One of my pet peeves in leadership is the controlling leader. I recently wrote some warning signs that indicate a leader may be one. You can read that post HERE, but I keep seeing the type. Controlling leaders are in every type of organization, including in the church. (I also wrote about the difference in leading people versus controlling them HERE.)
I recently saw a controlling leader firsthand while working with another organization. It reminded me that the main reason I’m so opposed to controlling leaders is that it is counter-productive to healthy organizations…and I love healthy organizations.
In fact, here are 3 results I see in teams and organizations with a controlling leader:
Leaders leave – You can’t keep a leader when you control him or her…at least not for long. Leaders need room to breathe, explore, and take risks. Controlling leaders stifle creativity, and a real leader will soon look for a place to grow.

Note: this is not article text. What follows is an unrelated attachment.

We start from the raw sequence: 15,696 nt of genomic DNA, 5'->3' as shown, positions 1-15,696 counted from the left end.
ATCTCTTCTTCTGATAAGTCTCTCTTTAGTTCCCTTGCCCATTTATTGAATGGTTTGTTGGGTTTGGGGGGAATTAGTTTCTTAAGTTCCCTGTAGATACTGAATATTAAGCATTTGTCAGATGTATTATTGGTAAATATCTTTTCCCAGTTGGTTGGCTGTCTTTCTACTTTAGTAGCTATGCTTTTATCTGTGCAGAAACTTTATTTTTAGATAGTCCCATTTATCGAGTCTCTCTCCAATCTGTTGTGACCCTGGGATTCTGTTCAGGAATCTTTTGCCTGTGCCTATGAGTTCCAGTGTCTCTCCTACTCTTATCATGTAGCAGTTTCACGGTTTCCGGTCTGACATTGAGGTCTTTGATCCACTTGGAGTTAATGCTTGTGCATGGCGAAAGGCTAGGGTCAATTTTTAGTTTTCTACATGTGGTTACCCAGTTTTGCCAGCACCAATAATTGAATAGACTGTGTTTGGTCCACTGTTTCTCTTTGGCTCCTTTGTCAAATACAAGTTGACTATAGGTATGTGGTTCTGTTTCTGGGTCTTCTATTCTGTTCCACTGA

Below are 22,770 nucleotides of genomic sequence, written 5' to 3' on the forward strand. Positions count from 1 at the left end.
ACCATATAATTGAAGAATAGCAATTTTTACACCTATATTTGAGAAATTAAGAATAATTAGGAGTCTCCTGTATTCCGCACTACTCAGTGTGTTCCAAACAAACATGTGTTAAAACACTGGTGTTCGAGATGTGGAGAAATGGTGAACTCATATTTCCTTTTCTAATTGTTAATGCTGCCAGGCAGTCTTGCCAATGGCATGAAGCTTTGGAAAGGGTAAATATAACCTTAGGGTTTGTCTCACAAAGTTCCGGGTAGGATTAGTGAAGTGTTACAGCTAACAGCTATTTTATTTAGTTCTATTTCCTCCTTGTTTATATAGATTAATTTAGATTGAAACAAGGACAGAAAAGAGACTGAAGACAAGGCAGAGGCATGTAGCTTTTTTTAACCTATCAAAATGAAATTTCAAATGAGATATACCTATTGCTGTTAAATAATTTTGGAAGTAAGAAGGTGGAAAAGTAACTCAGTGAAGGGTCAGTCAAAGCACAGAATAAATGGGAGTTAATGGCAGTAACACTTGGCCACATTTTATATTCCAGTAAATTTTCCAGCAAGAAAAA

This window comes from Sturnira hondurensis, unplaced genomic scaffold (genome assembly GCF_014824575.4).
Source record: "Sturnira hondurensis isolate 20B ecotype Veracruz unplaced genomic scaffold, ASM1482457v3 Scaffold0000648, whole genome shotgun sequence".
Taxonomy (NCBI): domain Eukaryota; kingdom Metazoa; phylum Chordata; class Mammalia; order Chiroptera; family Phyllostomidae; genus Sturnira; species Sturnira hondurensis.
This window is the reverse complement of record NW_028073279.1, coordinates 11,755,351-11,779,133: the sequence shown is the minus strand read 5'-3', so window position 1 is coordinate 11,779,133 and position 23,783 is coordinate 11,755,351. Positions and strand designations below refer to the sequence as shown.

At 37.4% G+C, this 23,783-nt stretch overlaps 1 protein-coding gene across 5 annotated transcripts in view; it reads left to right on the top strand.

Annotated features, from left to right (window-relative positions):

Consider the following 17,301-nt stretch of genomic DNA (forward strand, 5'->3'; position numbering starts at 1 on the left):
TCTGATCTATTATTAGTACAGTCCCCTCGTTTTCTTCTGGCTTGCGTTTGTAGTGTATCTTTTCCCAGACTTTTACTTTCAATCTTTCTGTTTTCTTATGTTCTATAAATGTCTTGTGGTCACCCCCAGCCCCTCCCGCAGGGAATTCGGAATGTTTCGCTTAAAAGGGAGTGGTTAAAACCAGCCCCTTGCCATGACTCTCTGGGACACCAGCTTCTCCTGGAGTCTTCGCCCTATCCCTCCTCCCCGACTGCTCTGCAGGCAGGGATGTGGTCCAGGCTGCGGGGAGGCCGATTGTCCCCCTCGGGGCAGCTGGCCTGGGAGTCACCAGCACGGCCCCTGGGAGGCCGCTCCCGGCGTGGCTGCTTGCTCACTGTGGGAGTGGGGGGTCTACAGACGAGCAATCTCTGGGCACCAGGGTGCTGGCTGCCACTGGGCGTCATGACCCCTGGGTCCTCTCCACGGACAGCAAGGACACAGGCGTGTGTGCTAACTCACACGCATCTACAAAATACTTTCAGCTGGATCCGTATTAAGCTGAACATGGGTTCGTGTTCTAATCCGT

Followers stay…many times…but they are often miserable – There are people wired to follow a controlling leader. If I were using counseling terms, I’d call it co-dependency. Sometimes due to fear of venturing out on their own or because of a false sense of loyalty, they stay, but the controlling leadership makes them miserable.
Organizations stall – Controlling leadership always limits the organization to the strengths, dreams, and abilities of the controlling leader.
Dear leader, take it from a leader who has to discipline himself not to control, controlling leadership simply doesn’t work. Have you learned that principle?
Have you worked for a controlling leader? What would you add to my list of the results of controlling leadership?